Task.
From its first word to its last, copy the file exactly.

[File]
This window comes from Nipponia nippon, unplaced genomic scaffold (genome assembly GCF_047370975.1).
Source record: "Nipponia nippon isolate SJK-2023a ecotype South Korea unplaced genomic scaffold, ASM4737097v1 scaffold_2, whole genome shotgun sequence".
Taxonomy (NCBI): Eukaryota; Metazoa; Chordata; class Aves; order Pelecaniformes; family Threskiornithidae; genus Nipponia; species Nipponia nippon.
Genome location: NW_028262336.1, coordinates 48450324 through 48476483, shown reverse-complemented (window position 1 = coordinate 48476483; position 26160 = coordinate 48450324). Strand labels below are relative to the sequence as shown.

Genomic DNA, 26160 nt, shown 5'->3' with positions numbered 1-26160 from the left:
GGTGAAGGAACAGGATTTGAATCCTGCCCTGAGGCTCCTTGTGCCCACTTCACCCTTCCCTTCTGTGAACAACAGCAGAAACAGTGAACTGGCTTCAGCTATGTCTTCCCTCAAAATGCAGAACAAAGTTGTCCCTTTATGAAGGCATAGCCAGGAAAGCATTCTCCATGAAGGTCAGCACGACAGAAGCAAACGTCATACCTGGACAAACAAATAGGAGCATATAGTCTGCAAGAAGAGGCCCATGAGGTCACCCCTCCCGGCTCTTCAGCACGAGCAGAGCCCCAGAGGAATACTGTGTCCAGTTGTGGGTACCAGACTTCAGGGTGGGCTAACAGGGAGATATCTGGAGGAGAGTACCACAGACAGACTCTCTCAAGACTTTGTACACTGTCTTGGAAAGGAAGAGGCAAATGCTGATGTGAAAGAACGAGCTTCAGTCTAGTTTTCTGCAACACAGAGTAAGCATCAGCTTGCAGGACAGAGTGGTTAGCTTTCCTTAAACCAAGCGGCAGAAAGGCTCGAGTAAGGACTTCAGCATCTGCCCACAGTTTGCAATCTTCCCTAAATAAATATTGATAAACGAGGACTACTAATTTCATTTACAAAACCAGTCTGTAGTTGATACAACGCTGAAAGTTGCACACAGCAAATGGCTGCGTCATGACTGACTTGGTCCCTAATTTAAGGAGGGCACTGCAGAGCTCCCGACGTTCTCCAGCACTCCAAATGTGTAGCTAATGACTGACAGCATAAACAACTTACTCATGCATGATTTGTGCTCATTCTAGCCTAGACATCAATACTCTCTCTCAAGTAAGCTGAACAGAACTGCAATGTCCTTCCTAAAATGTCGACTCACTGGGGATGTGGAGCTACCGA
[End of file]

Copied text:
This window comes from Nipponia nippon, unplaced genomic scaffold (genome assembly GCF_047370975.1).
Source record: "Nipponia nippon isolate SJK-2023a ecotype South Korea unplaced genomic scaffold, ASM4737097v1 scaffold_2, whole genome shotgun sequence".
Taxonomy (NCBI): Eukaryota; Metazoa; Chordata; class Aves; order Pelecaniformes; family Threskiornithidae; genus Nipponia; species Nipponia nippon.
Genome location: NW_028262336.1, coordinates 48450324 through 48476483, shown reverse-complemented (window position 1 = coordinate 48476483; position 26160 = coordinate 48450324). Strand labels below are relative to the sequence as shown.

Genomic DNA, 26160 nt, shown 5'->3' with positions numbered 1-26160 from the left:
GGTGAAGGAACAGGATTTGAATCCTGCCCTGAGGCTCCTTGTGCCCACTTCACCCTTCCCTTCTGTGAACAACAGCAGAAACAGTGAACTGGCTTCAGCTATGTCTTCCCTCAAAATGCAGAACAAAGTTGTCCCTTTATGAAGGCATAGCCAGGAAAGCATTCTCCATGAAGGTCAGCACGACAGAAGCAAACGTCATACCTGGACAAACAAATAGGAGCATATAGTCTGCAAGAAGAGGCCCATGAGGTCACCCCTCCCGGCTCTTCAGCACGAGCAGAGCCCCAGAGGAATACTGTGTCCAGTTGTGGGTACCAGACTTCAGGGTGGGCTAACAGGGAGATATCTGGAGGAGAGTACCACAGACAGACTCTCTCAAGACTTTGTACACTGTCTTGGAAAGGAAGAGGCAAATGCTGATGTGAAAGAACGAGCTTCAGTCTAGTTTTCTGCAACACAGAGTAAGCATCAGCTTGCAGGACAGAGTGGTTAGCTTTCCTTAAACCAAGCGGCAGAAAGGCTCGAGTAAGGACTTCAGCATCTGCCCACAGTTTGCAATCTTCCCTAAATAAATATTGATAAACGAGGACTACTAATTTCATTTACAAAACCAGTCTGTAGTTGATACAACGCTGAAAGTTGCACACAGCAAATGGCTGCGTCATGACTGACTTGGTCCCTAATTTAAGGAGGGCACTGCAGAGCTCCCGACGTTCTCCAGCACTCCAAATGTGTAGCTAATGACTGACAGCATAAACAACTTACTCATGCATGATTTGTGCTCATTCTAGCCTAGACATCAATACTCTCTCTCAAGTAAGCTGAACAGAACTGCAATGTCCTTCCTAAAATGTCGACTCACTGGGGATGTGGAGCTACCGA